Henry Shefflin’s role an intriguing sideshow as Cody keeps his focus on main prize
Cats boss has used his legendary star sparingly this season and continues to prioritise the team – and All-Ireland glory
“Twitter carried the news that Henry was available to play in the semi-final game against Galway. Brian, though, not one of the Twiteratti I’d guess, held him in reserve.” Photograph: Ryan Byrne/Inpho.
So there we have it. Kilkenny and Tipperary meet again.
In 2010 Tipp smothered Kilkenny’s ‘drive for five’ with a very convincing final performance.
The Cats came back to life and in 2013 were on the way to total domination again as they headed for another three titles in a row. But their season never got off the ground and we were fairly sure that life number nine had been all but extinguished and that this golden era was over.
That said, I don’t think anybody believed Henry Shefflin or Brian Cody would call it a day at year’s end. They were never going to exit on such a negative note with the memory of the defeat by Cork and Henry’s dismissal just before half-time in Thurles as the final contributions of their historic careers.
Cody, as usual, made his early winter proclamation that he would be staying on as team manager for a 16th year. Henry duly intimated that he was going nowhere either.
Indeed, he marked his return to the Kilkenny colours in late January with a haul of 0-13 as Brian Cody’s men ran riot in the second half against Galway at Freshford to qualify for a Walsh Cup final meeting with Dublin. Shefflin knocked over 12 frees, including 10 in a second half which saw the Cats outscore the visiting Tribesmen 0-19 to 0-3.
Master classHowever, he didn’t line out in the final against Dublin a week later. Cody explained that he was fine and that he was trying out other players in the wide open spaces of Croke Park. We didn’t have to wait long to find out if rumours of his demise were greatly exaggerated.
On the league’s opening day Shefflin delivered a master class in free-taking, dance moves and determination against All-Ireland champions Clare. He played like a rookie who needed to make a statement to the boss rather than the most decorated hurler the game has ever seen.
On their second league outing, Henry contributed 1-5 in a high-scoring thriller against the old enemy Tipperary in late February.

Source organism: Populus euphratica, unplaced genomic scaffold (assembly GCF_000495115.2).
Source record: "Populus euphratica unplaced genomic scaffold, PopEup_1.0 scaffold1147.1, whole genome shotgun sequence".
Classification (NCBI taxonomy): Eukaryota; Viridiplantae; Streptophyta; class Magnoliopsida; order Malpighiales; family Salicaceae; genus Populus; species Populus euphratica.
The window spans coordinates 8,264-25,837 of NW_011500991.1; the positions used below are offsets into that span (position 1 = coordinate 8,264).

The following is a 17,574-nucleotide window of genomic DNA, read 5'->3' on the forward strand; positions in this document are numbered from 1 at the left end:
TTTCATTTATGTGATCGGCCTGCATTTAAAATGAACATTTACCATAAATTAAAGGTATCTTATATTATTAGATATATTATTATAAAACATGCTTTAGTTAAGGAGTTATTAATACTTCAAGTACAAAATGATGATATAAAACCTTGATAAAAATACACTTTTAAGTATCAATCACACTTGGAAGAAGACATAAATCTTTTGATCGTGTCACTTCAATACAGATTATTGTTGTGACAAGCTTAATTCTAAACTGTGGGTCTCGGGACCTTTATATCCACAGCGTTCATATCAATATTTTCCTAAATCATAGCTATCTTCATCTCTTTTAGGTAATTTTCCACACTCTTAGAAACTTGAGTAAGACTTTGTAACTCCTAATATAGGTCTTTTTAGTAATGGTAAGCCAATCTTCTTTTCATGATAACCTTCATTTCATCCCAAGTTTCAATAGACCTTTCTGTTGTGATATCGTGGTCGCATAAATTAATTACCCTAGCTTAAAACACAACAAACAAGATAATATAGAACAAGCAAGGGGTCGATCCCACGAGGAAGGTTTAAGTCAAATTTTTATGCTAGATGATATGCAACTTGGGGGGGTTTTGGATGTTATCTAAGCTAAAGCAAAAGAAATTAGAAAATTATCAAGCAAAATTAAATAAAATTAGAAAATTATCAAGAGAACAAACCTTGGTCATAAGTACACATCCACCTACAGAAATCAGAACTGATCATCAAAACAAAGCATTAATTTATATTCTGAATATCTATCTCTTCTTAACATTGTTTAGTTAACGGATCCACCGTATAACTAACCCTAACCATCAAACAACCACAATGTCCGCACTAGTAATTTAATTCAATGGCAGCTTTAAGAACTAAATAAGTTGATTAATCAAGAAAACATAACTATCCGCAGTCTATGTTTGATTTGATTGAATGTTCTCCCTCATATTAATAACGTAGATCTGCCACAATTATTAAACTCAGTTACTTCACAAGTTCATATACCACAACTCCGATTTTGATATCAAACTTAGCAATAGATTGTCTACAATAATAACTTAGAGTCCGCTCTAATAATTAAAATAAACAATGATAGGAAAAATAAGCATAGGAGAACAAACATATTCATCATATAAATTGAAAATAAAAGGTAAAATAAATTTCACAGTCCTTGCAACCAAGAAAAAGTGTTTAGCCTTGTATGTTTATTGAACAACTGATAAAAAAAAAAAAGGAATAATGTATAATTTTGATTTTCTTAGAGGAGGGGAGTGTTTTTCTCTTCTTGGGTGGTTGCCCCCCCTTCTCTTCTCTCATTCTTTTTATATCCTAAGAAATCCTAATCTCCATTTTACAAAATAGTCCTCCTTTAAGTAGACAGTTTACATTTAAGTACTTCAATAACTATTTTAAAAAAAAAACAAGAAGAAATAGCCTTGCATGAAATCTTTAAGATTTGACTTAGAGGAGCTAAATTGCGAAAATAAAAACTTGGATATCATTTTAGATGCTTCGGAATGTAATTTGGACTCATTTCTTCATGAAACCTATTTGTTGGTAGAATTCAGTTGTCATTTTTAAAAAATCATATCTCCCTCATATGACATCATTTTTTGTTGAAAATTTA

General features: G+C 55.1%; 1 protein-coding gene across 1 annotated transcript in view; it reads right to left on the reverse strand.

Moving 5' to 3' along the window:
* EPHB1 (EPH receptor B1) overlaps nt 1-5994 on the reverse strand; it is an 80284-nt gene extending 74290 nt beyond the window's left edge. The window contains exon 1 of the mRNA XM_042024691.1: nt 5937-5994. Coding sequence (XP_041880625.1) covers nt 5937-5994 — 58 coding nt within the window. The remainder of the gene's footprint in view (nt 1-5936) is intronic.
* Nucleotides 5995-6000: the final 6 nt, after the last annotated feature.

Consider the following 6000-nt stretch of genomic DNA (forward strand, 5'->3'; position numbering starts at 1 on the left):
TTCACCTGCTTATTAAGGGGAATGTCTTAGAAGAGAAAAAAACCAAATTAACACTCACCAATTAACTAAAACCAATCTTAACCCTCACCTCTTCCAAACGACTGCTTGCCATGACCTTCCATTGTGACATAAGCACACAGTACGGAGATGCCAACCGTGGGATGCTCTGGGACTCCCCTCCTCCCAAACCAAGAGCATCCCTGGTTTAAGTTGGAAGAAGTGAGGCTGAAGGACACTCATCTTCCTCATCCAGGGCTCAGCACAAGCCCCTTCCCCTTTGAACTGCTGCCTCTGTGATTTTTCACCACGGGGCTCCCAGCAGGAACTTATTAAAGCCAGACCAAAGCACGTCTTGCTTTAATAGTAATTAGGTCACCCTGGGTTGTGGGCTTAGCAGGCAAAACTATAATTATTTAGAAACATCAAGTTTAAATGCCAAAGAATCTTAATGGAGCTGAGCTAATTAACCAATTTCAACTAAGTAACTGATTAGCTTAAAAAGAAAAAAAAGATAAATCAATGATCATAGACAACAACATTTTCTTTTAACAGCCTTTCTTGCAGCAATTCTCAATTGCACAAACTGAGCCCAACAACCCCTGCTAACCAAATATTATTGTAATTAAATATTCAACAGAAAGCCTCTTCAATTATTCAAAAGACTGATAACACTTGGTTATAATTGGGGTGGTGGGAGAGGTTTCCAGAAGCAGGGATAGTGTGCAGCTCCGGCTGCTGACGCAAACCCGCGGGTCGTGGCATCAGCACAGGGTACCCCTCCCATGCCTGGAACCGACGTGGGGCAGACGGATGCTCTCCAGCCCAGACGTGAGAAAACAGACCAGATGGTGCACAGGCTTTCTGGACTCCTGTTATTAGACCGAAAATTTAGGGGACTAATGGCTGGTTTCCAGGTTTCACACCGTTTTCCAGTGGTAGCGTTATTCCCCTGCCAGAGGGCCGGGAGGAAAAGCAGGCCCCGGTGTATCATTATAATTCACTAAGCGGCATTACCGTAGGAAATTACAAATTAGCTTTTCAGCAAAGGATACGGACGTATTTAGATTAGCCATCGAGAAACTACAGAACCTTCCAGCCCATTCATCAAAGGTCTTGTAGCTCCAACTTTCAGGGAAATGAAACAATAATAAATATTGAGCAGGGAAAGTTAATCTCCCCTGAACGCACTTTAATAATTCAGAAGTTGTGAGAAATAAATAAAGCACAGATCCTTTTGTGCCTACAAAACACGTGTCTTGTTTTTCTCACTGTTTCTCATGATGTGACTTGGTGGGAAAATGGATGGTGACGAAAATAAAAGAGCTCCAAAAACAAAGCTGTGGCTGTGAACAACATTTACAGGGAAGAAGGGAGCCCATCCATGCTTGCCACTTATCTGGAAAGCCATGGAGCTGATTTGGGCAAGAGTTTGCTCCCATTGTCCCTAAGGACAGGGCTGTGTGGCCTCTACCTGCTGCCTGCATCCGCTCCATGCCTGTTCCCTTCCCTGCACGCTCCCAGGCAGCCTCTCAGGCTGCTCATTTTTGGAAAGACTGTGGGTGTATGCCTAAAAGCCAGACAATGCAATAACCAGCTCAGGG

In the third round BC didn’t even name him in the match -day 26 and the following Saturday night he was introduced in the second half against Dublin in Parnell Park, a game that Kilkenny lost. It was fairly obvious that this legend was being carefully managed and certainly not being overplayed.
Henry played the full 70 minutes in the Cats’ demolition of Waterford and was involved in much that was impressive about that team display.
But in the quarter final against neighbours Wexford he wasn’t started by the Great One and was introduced for a little bit of game time, with a pantheon of other greats, namely Michael Fennelly, Tommy Walsh, Brian Hogan and Aidan Fogarty.
The Kilkenny juggernaut gathered a bit of speed as it rolled out of the Gaelic Grounds in Limerick on Easter Sunday after putting in a top class second half which left Galway reeling. Shefflin put in a big performance from the left corner forward position. He also had four points from play to his name on the score sheet.
The league final on the May weekend was a different matter though. We saw a quite subdued Henry, lining out at number 15, not getting on the scoring list at all and being substituted in the second half.
His young Tipperary marker Cathal Barrett had him in his pocket (as the saying goes). He’ll have some story for the grandkids. So as we left Thurles on that Sunday evening we wondered was time finally begin to catch up on this hurling superstar and would the summer sod just be too fast for him this year. Maybe Brian did too.
And there soon came news of a similar injury to the one that affected him at the same time last year. A stress fracture of the second metatarsal in his left foot last season, which ended an unbroken run of 59 championship matches, dating back to 1999.
He suffered a recurrence of the fracture in that league final victory which he exacerbated at training the following Tuesday. That ruled him out of the meeting with Offaly in early June. But Kikenny, without Henry, put 5-32 on the scoreboard as they ran riot.
In reserveTwitter carried the news that Henry was available to play in the semi-final game against Galway. Brian, though, not one of the Twiteratti I’d guess, held him in reserve and decided on giving him the last ten minutes with Kilkenny well in the driving seat. Galway, however, wrestled back control of that same seat, and with added time almost up and the game heading for a replay, Henry regained control with a super strike from the sideline to nudge the Cats ahead. Joe Canning evened up the score with an even better strike and we headed back to Tullamore for the rematch.
But Henry was kept in reserve again and only saw action for the last ten minutes in a game that Kilkenny never really looked like losing, such was their passion from the off.
The Cats dominated the Leinster final against Dublin and Henry saw action again for the last 15 minutes – scoring three points. Not a bad return for a cameo appearance.
The team chosen for the All-Ireland semi-final didn’t contain the name Shefflin. He wore jersey number 21 and got 20 minutes in a bit of a deluge and with space and time at a premium he didn’t really get a chance to make a meaningful contribution . But Kilkenny won and he is now on the brink of creating another bit of hurling history.
His has been a career of high scores, multiple medals, awards, accolades and injury.
Now he’s on the cusp of adding to his historical achievements. But whatever about the spin for ‘Henry’s ten’, Cody and his management will do what’s best for the team and victory. Of that you can be certain . Roll on September 7th.